Can the trustee sell your exempt assets in bankruptcy?


When filing for bankruptcy, you  have to know which assets you can keep and which ones are surrendered to creditors.“When filing for bankruptcy, you have to know which assets you can keep and which ones are surrendered to creditors.Steve Woods/Thinkstock

If you’re drowning in debt, filing for bankruptcy can provide relief. Unfortunately, financial hardship doesn’t stop the moment your bankruptcy request is approved in court. There’s still a complicated course to navigate, one littered with questions about which assets you’ll be allowed to keep and which assets you’ll surrender to creditors.

Depending on the type of bankruptcy you file, your debts may be either discharged (forgiven) or all or a portion of them paid over time. To satisfy the money you owe, a court-appointed bankruptcy trustee may sell some of your property and use the funds to help pay your debts. Which property can be sold? It all depends on whether the property is classified as exempt or nonexempt, according to state or federal bankruptcy code. Items that fall under the state and federal bankruptcy exemption guidelines are protected from sale; these items remain with you, even if you still owe money on the assets. However, if you don’t own the items free and clear, you must continue to make payments or your property can be seized by the lender.

The bankruptcy court will appoint a trustee charged with liquidating your nonexempt assets that are free and clear of liens, or claims by other creditors [source: United States Courts]. Nonexempt items include cash, bank accounts, stocks, bonds or investments, as well as valuable collections, family heirlooms and pricey musical instruments (unless you make a living as a musician). Vehicles — other than one, primary vehicle used for transportation — and vacation homes are also nonexempt.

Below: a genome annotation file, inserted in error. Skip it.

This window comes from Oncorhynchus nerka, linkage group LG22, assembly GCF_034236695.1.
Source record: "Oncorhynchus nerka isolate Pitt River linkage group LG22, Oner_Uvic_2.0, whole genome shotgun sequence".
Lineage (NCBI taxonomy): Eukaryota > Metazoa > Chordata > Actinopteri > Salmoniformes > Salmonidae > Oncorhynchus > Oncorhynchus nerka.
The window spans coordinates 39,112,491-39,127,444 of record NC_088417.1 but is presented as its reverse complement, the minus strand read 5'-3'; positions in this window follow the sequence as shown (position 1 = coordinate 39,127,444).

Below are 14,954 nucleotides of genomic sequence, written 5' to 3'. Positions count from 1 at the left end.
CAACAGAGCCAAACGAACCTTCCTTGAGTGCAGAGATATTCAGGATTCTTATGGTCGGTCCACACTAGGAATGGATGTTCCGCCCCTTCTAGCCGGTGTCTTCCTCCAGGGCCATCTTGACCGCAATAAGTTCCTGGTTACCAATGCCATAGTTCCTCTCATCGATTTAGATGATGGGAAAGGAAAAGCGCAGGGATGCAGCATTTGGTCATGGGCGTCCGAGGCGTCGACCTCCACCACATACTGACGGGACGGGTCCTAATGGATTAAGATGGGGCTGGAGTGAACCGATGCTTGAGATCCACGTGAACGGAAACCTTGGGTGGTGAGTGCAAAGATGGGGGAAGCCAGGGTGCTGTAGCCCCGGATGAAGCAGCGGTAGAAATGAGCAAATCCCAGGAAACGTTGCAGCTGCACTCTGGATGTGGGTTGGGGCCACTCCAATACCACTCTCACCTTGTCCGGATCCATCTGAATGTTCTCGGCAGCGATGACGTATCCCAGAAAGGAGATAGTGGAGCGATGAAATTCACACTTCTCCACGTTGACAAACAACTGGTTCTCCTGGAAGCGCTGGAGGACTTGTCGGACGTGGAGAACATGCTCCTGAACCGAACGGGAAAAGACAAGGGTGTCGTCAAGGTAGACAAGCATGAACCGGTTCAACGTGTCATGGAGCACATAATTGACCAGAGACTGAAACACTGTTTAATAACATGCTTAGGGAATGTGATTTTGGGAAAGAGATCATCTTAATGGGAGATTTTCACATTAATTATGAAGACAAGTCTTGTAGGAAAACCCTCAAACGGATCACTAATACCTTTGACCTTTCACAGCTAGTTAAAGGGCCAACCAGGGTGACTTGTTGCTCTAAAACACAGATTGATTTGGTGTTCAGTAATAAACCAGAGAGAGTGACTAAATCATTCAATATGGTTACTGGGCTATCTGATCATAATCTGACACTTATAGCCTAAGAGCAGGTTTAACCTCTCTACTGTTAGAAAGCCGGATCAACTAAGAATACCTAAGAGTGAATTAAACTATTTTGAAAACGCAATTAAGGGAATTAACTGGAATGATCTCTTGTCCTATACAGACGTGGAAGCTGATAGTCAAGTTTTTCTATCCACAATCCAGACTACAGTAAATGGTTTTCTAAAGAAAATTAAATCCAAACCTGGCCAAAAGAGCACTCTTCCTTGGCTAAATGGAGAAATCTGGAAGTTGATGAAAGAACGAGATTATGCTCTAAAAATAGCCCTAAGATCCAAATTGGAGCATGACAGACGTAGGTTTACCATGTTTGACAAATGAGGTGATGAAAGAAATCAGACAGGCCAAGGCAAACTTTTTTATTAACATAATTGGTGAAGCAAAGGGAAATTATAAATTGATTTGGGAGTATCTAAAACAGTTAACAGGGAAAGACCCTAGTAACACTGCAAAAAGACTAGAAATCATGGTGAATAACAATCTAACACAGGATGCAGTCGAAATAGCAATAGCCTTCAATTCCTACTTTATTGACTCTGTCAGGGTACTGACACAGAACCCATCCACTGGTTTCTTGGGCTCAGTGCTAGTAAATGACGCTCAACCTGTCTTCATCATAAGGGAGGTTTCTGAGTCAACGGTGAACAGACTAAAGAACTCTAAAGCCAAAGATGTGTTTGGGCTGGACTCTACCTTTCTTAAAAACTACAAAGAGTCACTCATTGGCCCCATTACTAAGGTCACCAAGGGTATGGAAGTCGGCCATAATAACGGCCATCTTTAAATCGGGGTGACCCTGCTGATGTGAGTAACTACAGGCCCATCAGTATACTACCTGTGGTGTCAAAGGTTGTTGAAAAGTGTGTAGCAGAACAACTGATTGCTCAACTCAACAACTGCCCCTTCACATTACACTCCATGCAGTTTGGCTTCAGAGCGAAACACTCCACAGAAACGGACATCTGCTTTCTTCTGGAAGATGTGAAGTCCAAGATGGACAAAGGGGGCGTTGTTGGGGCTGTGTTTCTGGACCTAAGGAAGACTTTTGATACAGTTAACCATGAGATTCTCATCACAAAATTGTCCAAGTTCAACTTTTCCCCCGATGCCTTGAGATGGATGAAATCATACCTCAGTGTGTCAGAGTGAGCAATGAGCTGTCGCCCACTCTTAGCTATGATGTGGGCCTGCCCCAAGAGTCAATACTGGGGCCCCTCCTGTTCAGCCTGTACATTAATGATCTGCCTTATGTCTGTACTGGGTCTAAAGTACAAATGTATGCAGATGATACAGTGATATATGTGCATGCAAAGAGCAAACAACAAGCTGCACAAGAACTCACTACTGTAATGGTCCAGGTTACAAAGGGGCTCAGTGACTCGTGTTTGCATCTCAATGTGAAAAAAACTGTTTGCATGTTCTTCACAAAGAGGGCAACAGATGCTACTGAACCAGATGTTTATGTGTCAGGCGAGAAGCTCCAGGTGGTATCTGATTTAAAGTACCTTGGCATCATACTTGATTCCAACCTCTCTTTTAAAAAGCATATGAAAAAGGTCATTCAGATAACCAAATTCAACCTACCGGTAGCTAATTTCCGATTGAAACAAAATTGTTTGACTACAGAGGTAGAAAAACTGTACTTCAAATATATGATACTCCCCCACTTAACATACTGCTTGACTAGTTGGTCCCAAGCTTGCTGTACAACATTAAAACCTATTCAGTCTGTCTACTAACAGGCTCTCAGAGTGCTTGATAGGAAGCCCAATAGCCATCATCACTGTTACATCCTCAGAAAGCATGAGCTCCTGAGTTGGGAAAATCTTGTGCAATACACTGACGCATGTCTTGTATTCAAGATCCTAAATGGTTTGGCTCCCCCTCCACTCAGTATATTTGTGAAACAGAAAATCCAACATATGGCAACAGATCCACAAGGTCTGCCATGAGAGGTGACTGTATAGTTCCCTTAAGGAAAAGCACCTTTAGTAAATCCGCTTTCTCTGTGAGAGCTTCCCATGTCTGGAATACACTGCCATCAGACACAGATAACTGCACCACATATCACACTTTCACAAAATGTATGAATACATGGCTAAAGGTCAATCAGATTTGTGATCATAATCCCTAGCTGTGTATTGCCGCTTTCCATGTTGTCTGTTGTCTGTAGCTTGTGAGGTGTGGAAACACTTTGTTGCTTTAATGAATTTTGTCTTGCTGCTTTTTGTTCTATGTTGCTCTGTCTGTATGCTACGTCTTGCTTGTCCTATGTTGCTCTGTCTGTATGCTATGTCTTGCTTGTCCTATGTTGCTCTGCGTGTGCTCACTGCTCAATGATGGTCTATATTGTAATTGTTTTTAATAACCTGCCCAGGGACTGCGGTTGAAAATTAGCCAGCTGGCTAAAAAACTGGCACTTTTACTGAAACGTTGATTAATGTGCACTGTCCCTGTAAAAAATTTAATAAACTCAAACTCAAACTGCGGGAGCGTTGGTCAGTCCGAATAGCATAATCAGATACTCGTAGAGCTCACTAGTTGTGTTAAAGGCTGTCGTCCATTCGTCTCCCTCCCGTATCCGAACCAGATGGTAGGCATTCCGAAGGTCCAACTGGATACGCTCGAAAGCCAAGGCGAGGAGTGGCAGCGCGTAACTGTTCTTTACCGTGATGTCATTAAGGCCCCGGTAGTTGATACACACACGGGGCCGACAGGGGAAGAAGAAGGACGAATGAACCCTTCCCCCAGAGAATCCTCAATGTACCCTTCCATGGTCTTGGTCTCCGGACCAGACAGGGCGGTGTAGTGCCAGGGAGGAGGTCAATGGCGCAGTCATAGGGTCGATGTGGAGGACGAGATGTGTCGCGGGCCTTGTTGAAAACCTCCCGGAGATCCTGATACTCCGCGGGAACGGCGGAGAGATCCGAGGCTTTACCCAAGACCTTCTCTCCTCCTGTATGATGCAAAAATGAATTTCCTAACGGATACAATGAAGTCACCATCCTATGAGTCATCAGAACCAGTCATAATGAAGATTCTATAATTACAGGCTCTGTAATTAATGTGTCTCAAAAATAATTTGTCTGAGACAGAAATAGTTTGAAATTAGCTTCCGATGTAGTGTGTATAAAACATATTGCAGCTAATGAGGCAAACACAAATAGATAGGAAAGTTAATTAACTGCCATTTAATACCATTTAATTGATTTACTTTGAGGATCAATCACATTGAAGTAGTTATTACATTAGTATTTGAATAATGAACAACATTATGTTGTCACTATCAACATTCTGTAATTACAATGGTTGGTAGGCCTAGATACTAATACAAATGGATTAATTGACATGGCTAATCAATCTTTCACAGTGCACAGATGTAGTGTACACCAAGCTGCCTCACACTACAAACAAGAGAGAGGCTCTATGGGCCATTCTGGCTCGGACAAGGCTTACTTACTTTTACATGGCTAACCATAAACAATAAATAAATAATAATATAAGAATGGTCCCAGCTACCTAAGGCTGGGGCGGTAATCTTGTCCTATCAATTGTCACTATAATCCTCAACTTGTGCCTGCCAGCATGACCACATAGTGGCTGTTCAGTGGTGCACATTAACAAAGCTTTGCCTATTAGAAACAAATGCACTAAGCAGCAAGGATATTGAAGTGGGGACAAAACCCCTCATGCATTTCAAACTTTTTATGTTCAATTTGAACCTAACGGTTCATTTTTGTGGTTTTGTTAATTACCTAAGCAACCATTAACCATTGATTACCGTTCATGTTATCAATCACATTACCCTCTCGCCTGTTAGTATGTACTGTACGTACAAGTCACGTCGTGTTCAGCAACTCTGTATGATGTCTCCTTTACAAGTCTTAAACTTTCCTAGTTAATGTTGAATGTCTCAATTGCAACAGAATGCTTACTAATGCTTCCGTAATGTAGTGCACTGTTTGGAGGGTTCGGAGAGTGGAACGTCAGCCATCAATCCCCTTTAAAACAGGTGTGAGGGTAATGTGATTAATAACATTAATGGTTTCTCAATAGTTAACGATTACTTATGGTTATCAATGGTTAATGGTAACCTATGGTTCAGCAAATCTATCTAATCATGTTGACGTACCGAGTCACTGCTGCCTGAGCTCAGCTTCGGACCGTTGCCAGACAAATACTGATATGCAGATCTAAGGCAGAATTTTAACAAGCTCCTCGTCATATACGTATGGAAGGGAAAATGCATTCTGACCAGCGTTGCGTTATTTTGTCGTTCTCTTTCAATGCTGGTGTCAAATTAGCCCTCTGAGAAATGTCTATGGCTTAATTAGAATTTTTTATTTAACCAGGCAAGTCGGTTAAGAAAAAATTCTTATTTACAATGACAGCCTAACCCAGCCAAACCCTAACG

The court trustee cannot sell items that are exempt. These include many of the tangible items that you need for everyday life, such as a vehicle; clothing; household goods, appliances and furnishings; jewelry; and tools of a professional trade. Pensions, Social Security, unemployment, and public benefits are also exempt from sale during a bankruptcy proceeding. In addition, any damages awarded for personal injury are off limits [source: Find Law].

Exempt property includes all or a portion of the equity in your home, depending on the exact specifications of the homestead exemption determined by the state in which you reside. The equity in question is the amount of the home owned free and clear. For instance, a home valued at $200,000 with a $150,000 mortgage would have $50,000 in equity [source: United States Courts].

Can a trustee sell your exempt assets in bankruptcy? The short answer is "no." But there are exceptions to every rule. A trustee may petition the court to sell exempt items to pay creditors. Or you may want to sell exempt items. For example, either can petition to sell the home even though it is exempt. Court trustees seeking to sell the home must petition the court, which will determine whether the sale will create undue hardship. If you want to sell your home, you must file a Motion to Sell Real Property to obtain permission from the court first [source: Pirraglia]. That’s because when you file for bankruptcy, all of your assets become part of the bankruptcy estate, which the court controls [source: Weiss].

Because filing bankruptcy means navigating complex requirements with long-term consequences, working with a knowledgeable attorney is an important part of developing a financial game plan.

Lots More Information

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  • How Debt Works
  • What is Homestead Exemption?
  • How to Make a Million Dollars
  • Chapter 11 – Business Bankruptcy
  • The Ultimate Bankruptcy Quiz


  • Pirraglia, William. "Can a House be Sold if You Are Going Through Bankruptcy?" SF Gate Home Guides. 2014. (Sept. 4, 2014)
  • United States Courts. "Glossary: Equity." 2014. (Sept. 4, 2014)
  • United States Courts. "Liquidation Under the Bankruptcy Code." 2014. (Sept. 4, 2014)
  • Weiss, Brett. "Exempt vs. Nonexempt Property Under Chapter 7." FindLaw. 2014. (Sept 4. 2014)

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